How NOT to run a card company

In the early-90’s, Pro-Set wanted badly to get into the baseball market and compete with the “big boys” of The Hobby like Upper Deck, Topps, Donruss, & Fleer. In 1992, someone in the company had the bright idea of creating a parody product for collectors.

Flopps was set to be a 66-card set making innocent fun of the game’s most well-known players and teams. As a preview of their product, they produced a 5-card promo set featuring such players as Barry Bones (pictured), Wade Bugs, Ken Groovy Jr., Stickey Henderson and the best one of all, Lance Parishable.

Before Pro-Set began production, the Players Union threw a Beckett-style fit and the product was shelved before it even hit the printing press. Not surprisingly, Pro-Set’s application to produce licensed Major League Baseball cards was also denied. Just imagine what could have been…

Anyway, you can find the full 5-card promo set on eBay for around $5 dollars. It is believed that other players were printed and possibly released through the “back door” but I could not find any information to confirm that rumor. The cards believed to be in existence are: Craig Piggio, Cal Ripped One, and George Bratt.

Talk about a missed opportunity for collectors!


10 thoughts on “How NOT to run a card company

  1. I’m pretty sure they were trying to cash in on the success of Garbage Pail Kids rather than put together a blueprint for an MLB set.

  2. Which is going to make it very interesting to see what happens when Upper Deck tries to make an end run around MLB…

  3. As much you want to give Pro Set trying to introduce new and old collectors to football and hockey cards to the masses they had to go. They live the words, “Everything is bigger in Texas” as in overprints, error cards, and blank backs. You gotta give them credit to for spawning “series 2” that become a normal along with football draft pick cards.

  4. Mario-

    On the subject of ripoff sets (and related to the non-sports theme of your posts as of late), did you ever see or remember collecting Fleer’s version of Garbage Pail Kids? They were called “Grossville High” and were only around very briefly in 1987, I think.
    (click above link for additional info and photos of the set)

    At the time, my 7 year old brain thought they were BETTER than GPK (of course, I also thought at that time that $100 was the largest amount of money in the world and that “Airwolf” was the greatest TV program ever made).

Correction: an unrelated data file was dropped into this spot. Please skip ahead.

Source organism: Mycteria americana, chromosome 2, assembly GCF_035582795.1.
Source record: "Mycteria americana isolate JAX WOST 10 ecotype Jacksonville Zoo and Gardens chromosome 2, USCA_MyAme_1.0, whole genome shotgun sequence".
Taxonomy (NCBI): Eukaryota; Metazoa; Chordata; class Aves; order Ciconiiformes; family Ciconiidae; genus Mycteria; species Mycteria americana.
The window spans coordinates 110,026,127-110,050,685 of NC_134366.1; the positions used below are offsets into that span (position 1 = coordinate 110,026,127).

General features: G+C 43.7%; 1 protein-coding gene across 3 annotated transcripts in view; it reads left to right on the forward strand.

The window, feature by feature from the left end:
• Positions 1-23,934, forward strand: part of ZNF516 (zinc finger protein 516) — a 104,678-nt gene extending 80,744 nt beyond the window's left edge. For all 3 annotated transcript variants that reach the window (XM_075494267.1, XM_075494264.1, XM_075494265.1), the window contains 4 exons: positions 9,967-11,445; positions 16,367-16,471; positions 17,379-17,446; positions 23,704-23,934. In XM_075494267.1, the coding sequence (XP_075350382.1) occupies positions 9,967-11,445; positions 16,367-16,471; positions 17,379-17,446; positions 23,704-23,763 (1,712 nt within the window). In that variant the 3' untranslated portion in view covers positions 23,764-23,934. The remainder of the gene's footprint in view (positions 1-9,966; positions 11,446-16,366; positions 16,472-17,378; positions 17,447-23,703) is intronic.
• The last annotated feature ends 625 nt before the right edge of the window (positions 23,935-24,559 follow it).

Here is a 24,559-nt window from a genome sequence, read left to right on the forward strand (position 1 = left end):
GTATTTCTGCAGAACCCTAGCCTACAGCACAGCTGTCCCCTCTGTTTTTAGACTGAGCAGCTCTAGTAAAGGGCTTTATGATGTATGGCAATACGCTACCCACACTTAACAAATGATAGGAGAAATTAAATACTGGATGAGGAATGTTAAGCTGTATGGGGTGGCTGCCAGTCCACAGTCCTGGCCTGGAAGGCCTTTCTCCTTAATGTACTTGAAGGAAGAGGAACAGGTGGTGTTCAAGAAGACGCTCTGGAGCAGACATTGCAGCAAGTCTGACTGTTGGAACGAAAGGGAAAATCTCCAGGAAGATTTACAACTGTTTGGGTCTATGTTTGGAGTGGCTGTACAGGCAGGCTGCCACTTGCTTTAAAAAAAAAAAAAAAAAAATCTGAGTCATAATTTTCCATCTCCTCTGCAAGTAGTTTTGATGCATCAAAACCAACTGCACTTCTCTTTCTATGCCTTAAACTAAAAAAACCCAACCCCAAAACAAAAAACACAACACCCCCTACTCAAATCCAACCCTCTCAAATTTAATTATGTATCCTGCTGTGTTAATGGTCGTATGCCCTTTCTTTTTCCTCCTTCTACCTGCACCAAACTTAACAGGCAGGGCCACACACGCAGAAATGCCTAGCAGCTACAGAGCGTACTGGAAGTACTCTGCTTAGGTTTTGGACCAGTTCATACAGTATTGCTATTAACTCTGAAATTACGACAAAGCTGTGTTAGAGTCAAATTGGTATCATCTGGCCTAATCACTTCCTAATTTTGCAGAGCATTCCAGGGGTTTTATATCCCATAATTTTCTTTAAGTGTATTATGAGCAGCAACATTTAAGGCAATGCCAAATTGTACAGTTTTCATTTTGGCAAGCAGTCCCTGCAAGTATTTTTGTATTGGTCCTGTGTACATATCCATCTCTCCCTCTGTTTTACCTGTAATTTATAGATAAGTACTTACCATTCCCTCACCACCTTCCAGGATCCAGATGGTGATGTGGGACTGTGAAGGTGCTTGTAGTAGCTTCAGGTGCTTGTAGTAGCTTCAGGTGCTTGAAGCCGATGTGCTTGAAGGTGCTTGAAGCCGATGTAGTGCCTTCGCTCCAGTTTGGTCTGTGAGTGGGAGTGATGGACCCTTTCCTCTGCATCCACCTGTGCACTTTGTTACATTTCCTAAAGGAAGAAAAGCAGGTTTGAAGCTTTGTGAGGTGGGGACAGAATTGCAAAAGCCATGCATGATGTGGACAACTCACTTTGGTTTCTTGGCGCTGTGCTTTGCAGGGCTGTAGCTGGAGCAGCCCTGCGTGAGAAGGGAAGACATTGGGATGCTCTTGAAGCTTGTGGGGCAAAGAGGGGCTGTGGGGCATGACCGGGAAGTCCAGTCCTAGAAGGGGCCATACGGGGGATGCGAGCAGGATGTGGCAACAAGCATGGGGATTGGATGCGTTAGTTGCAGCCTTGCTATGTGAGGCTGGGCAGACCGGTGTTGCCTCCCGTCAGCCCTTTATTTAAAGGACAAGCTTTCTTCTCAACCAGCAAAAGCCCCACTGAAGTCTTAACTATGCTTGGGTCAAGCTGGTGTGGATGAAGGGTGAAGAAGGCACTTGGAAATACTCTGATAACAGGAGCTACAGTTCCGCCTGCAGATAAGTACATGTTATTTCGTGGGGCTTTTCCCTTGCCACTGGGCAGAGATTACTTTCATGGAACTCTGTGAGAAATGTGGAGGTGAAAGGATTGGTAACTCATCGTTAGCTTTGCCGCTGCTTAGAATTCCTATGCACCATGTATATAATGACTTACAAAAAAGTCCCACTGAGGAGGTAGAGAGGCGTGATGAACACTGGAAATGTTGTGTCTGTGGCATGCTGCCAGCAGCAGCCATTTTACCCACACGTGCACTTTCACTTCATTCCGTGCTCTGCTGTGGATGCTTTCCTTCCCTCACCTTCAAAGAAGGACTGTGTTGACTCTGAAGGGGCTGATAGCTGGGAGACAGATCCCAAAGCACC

In retrospect, however, the cards weren’t anywhere near as well thought out, the drawings much more amateur, and it just looks like Fleer was trying to make a quick buck on Topps’s coattails.

    Still, if you’re in to oddball sets, it’s kind of a neat item to own and complete sets can be had on Ebay for less than $10.

  5. BTW- On the subject of Pro Set, did anyone else lust after the super-rare Vince Lombardi Trophy hologram that came in Football sets around 1990?

    I remember busting pack after pack of this junk wax just for a sight of this elusive card, but to no avail. I just looked on Ebay to see what they’re going for and, considering how wildy overproduced early 90s Pro Set cards were, the Lombardi trophy hologram has surprisingly retained its value.

    One uncompleted auction with 3 days left already has 10 bids and is over the $50 mark. Buy it now prices range from $150-350!!! Wow!

    That’s pretty incredible for an unnumbered hologram in an otherwise pretty unspectacular, junkwax set!

  6. I believe the other hot cards from that first Pro Set issue were the Santa Claus and Payne Stewart cards, right?

  7. SteveTX, I pulled a Lombardi Trophy Hologram from a pack back in 90. It is still the only 1 I have seen in person and I still own it. You are mistaken about it. Each is individually numbered out of 10M. Odd how ProSet used the Roman Numeral M for 1000 instead of just printing 10k or 10,000. The numbering was apply during production so it looks very organic on the card back, unlike later handwritten or stamped numbers. It is the first mainstream individually serial numbered card that I …

  8. that I know of and is EXTREMELY condition sensitive. The back is like black foil paint on a metallic surface and chips if you breathe on it. lol

  9. jamoke- Thanks for the info. I had no idea about the numbering as I’ve only seen a couple in my life and they were both under an inch of lucite!

  10. They’ve probably bonded to the lucite by now. If they get graded, they’d probably have to include the case too.

    As for the Bones card in the post, the best bit is the John Waters mustache on the skull.

Leave a Reply

Fill in your details below or click an icon to log in: Logo

You are commenting using your account. Log Out /  Change )

Google photo

You are commenting using your Google account. Log Out /  Change )

Twitter picture

You are commenting using your Twitter account. Log Out /  Change )

Facebook photo

You are commenting using your Facebook account. Log Out /  Change )

Connecting to %s